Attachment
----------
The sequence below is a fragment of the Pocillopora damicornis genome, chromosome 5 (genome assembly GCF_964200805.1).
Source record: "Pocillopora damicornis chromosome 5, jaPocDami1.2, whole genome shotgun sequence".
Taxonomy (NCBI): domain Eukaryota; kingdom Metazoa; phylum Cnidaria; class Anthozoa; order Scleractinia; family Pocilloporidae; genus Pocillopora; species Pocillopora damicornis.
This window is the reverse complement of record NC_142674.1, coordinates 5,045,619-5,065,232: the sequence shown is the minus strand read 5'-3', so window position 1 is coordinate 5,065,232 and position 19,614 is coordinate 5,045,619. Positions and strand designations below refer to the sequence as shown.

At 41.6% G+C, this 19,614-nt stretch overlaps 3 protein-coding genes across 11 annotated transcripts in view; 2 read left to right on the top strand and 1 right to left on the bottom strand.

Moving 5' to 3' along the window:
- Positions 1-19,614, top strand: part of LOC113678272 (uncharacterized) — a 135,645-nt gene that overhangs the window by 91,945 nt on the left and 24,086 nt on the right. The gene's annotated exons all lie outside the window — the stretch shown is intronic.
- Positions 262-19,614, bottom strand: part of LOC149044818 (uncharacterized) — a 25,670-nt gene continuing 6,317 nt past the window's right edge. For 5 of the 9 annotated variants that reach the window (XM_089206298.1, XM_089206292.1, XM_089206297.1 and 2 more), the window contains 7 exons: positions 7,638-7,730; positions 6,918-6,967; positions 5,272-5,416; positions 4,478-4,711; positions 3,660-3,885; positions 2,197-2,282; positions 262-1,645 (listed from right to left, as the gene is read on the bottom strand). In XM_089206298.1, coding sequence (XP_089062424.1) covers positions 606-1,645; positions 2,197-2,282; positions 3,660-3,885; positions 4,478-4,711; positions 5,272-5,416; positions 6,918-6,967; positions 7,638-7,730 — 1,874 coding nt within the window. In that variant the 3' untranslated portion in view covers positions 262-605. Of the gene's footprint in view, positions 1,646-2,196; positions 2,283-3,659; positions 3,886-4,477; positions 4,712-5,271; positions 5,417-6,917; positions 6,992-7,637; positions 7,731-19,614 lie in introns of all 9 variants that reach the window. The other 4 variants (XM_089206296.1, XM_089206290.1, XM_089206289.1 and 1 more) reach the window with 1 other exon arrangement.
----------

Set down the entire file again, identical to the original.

The sequence below is a fragment of the Pocillopora damicornis genome, chromosome 5 (genome assembly GCF_964200805.1).
Source record: "Pocillopora damicornis chromosome 5, jaPocDami1.2, whole genome shotgun sequence".
Taxonomy (NCBI): domain Eukaryota; kingdom Metazoa; phylum Cnidaria; class Anthozoa; order Scleractinia; family Pocilloporidae; genus Pocillopora; species Pocillopora damicornis.
This window is the reverse complement of record NC_142674.1, coordinates 5,045,619-5,065,232: the sequence shown is the minus strand read 5'-3', so window position 1 is coordinate 5,065,232 and position 19,614 is coordinate 5,045,619. Positions and strand designations below refer to the sequence as shown.

At 41.6% G+C, this 19,614-nt stretch overlaps 3 protein-coding genes across 11 annotated transcripts in view; 2 read left to right on the top strand and 1 right to left on the bottom strand.

Moving 5' to 3' along the window:
- Positions 1-19,614, top strand: part of LOC113678272 (uncharacterized) — a 135,645-nt gene that overhangs the window by 91,945 nt on the left and 24,086 nt on the right. The gene's annotated exons all lie outside the window — the stretch shown is intronic.
- Positions 262-19,614, bottom strand: part of LOC149044818 (uncharacterized) — a 25,670-nt gene continuing 6,317 nt past the window's right edge. For 5 of the 9 annotated variants that reach the window (XM_089206298.1, XM_089206292.1, XM_089206297.1 and 2 more), the window contains 7 exons: positions 7,638-7,730; positions 6,918-6,967; positions 5,272-5,416; positions 4,478-4,711; positions 3,660-3,885; positions 2,197-2,282; positions 262-1,645 (listed from right to left, as the gene is read on the bottom strand). In XM_089206298.1, coding sequence (XP_089062424.1) covers positions 606-1,645; positions 2,197-2,282; positions 3,660-3,885; positions 4,478-4,711; positions 5,272-5,416; positions 6,918-6,967; positions 7,638-7,730 — 1,874 coding nt within the window. In that variant the 3' untranslated portion in view covers positions 262-605. Of the gene's footprint in view, positions 1,646-2,196; positions 2,283-3,659; positions 3,886-4,477; positions 4,712-5,271; positions 5,417-6,917; positions 6,992-7,637; positions 7,731-19,614 lie in introns of all 9 variants that reach the window. The other 4 variants (XM_089206296.1, XM_089206290.1, XM_089206289.1 and 1 more) reach the window with 1 other exon arrangement.